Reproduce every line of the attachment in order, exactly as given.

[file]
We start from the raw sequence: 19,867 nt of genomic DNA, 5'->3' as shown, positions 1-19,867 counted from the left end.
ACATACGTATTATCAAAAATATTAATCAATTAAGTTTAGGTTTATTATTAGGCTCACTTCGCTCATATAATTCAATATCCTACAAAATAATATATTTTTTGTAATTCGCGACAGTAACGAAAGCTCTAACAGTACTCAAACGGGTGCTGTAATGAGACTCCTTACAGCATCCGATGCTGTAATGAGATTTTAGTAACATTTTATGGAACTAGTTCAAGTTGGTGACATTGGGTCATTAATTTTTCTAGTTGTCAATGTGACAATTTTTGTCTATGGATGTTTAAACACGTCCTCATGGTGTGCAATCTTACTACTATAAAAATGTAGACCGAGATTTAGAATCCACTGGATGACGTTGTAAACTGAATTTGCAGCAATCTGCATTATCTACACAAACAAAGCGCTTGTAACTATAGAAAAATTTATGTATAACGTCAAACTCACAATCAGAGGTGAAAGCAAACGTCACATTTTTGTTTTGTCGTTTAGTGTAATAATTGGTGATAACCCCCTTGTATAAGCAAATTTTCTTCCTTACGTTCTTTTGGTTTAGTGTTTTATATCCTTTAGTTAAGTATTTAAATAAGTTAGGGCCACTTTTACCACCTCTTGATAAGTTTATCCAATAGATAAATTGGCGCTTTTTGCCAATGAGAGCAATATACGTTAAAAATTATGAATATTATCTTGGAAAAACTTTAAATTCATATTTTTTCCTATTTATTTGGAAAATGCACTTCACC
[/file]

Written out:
We start from the raw sequence: 19,867 nt of genomic DNA, 5'->3' as shown, positions 1-19,867 counted from the left end.
ACATACGTATTATCAAAAATATTAATCAATTAAGTTTAGGTTTATTATTAGGCTCACTTCGCTCATATAATTCAATATCCTACAAAATAATATATTTTTTGTAATTCGCGACAGTAACGAAAGCTCTAACAGTACTCAAACGGGTGCTGTAATGAGACTCCTTACAGCATCCGATGCTGTAATGAGATTTTAGTAACATTTTATGGAACTAGTTCAAGTTGGTGACATTGGGTCATTAATTTTTCTAGTTGTCAATGTGACAATTTTTGTCTATGGATGTTTAAACACGTCCTCATGGTGTGCAATCTTACTACTATAAAAATGTAGACCGAGATTTAGAATCCACTGGATGACGTTGTAAACTGAATTTGCAGCAATCTGCATTATCTACACAAACAAAGCGCTTGTAACTATAGAAAAATTTATGTATAACGTCAAACTCACAATCAGAGGTGAAAGCAAACGTCACATTTTTGTTTTGTCGTTTAGTGTAATAATTGGTGATAACCCCCTTGTATAAGCAAATTTTCTTCCTTACGTTCTTTTGGTTTAGTGTTTTATATCCTTTAGTTAAGTATTTAAATAAGTTAGGGCCACTTTTACCACCTCTTGATAAGTTTATCCAATAGATAAATTGGCGCTTTTTGCCAATGAGAGCAATATACGTTAAAAATTATGAATATTATCTTGGAAAAACTTTAAATTCATATTTTTTCCTATTTATTTGGAAAATGCACTTCACC